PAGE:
Bitcoin ETF Drama: Why Is Gensler Being “Cagey” About GBTC?

Alex Dovbnya

Described as “cagey,” Gensler’s responses in the interview avoided giving direct answers on the status of GBTC and other spot Bitcoin ETFs

In a recent interview with Bloomberg, SEC Chair Gary Gensler maintained a guarded stance on the status of the Grayscale Bitcoin Trust (GBTC) and other spot Bitcoin exchange-traded funds. This led to more speculation among market observers. 

Legal experts, including financial lawyer Scott Johnsson, have analyzed the potential ramifications of a recent DC Circuit ruling, delving into the potential strategic moves Grayscale might employ.

An analytical dive 

Johnsson has raised critical questions on the legal complexities surrounding GBTC’s position after the DC Circuit’s ruling. He pointed to the nuance of the term “vacate” and how it potentially intersects with SEC’s statutory timelines. 

Given the intricacies, it remains a possibility that, in the absence of a legitimate disapproval order, GBTC could be “deemed approved.” It’s far from an unequivocal win.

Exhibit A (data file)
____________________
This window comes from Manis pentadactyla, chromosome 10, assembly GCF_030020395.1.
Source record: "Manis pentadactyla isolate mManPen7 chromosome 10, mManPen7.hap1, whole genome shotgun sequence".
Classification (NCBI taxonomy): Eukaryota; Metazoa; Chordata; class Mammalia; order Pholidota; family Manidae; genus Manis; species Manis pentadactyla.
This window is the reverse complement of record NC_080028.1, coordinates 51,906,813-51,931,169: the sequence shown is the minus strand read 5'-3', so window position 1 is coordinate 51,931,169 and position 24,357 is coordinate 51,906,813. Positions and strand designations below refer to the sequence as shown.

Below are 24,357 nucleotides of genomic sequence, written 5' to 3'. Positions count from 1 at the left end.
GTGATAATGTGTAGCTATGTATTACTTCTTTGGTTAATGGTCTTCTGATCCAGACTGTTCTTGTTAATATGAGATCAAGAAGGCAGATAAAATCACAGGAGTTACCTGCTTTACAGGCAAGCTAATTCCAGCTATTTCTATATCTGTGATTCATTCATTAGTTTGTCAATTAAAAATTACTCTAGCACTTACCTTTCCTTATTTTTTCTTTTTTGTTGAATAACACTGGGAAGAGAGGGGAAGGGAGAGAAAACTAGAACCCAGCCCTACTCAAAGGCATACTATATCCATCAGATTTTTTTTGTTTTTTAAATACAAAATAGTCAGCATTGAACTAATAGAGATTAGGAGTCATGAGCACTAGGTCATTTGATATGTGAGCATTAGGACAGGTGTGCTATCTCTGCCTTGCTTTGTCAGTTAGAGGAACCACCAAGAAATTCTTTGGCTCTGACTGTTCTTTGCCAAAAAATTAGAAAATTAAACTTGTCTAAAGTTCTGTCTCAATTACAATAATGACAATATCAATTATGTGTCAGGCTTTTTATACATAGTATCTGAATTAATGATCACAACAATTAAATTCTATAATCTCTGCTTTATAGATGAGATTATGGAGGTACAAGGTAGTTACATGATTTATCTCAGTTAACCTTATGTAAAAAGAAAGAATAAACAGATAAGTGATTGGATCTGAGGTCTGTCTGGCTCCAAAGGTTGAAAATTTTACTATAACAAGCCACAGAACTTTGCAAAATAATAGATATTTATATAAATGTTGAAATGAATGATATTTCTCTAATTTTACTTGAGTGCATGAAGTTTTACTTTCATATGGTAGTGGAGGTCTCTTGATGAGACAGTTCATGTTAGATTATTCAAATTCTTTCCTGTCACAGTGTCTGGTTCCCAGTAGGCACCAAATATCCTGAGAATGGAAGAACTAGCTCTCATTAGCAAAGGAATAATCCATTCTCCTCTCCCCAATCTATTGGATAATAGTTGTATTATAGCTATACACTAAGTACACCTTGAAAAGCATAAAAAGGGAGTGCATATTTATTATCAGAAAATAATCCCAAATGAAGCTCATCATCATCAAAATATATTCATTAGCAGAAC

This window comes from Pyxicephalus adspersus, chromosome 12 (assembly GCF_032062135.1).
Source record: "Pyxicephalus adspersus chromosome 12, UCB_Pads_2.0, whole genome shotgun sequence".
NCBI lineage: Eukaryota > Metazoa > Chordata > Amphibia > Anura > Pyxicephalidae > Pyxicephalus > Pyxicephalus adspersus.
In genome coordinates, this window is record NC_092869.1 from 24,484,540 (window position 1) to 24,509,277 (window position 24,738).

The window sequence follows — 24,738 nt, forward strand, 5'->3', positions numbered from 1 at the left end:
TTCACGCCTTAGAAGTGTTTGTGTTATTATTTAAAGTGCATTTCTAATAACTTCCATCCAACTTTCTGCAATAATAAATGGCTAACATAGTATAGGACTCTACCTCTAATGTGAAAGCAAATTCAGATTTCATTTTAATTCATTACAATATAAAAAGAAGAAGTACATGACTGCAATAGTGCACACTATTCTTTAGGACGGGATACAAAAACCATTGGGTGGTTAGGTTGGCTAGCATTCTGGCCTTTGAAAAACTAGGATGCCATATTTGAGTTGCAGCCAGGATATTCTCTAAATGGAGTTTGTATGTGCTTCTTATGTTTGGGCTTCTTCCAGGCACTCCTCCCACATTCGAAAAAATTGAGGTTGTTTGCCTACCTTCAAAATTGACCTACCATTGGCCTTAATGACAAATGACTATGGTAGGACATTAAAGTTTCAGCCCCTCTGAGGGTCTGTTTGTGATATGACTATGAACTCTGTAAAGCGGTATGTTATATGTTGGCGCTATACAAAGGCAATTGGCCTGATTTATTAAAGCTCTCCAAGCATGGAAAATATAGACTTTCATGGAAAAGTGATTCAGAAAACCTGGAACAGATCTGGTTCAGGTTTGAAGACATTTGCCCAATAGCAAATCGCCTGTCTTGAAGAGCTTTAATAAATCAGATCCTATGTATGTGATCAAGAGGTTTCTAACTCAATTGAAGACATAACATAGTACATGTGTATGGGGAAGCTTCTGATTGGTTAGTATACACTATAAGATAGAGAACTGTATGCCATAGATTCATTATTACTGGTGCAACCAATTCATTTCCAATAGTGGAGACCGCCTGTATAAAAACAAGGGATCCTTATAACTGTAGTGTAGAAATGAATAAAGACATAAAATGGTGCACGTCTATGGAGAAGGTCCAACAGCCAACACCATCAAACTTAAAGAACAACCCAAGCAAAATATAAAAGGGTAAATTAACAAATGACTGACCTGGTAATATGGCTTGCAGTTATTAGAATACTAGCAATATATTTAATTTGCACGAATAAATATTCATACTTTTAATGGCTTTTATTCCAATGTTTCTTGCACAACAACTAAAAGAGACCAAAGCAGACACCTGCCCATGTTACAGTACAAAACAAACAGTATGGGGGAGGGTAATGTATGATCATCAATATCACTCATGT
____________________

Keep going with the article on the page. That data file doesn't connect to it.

Grayscale’s lawyers, capitalizing on this potential interpretation, have communicated their stance to the SEC, urging the Commission to recognize their previous application. 

With the legal terrain still murky, Johnsson speculates that Grayscale might use this contention as leverage in ongoing negotiations with the SEC, even though the path of least resistance may well be a refining.

Gensler’s “cagey” response 

When Gensler was recently probed about the status of GBTC and other spot Bitcoin ETFs, his responses were notably guarded. 

Gensler did acknowledge that the agency staff is diligently reviewing multiple filings, but he refrained from giving any concrete details on the matter. 

In his above-mentioned conversation with Bloomberg TV, Gensler steered clear of forecasting the regulator’s next move, emphasizing that he wouldn’t “pre-judge” the outcomes. 

In a significant non-commentary, Gensler declined to elucidate the SEC’s forthcoming steps in its case against Grayscale, especially after the agency chose not to challenge the previous month’s court decision.

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Alex Dovbnya

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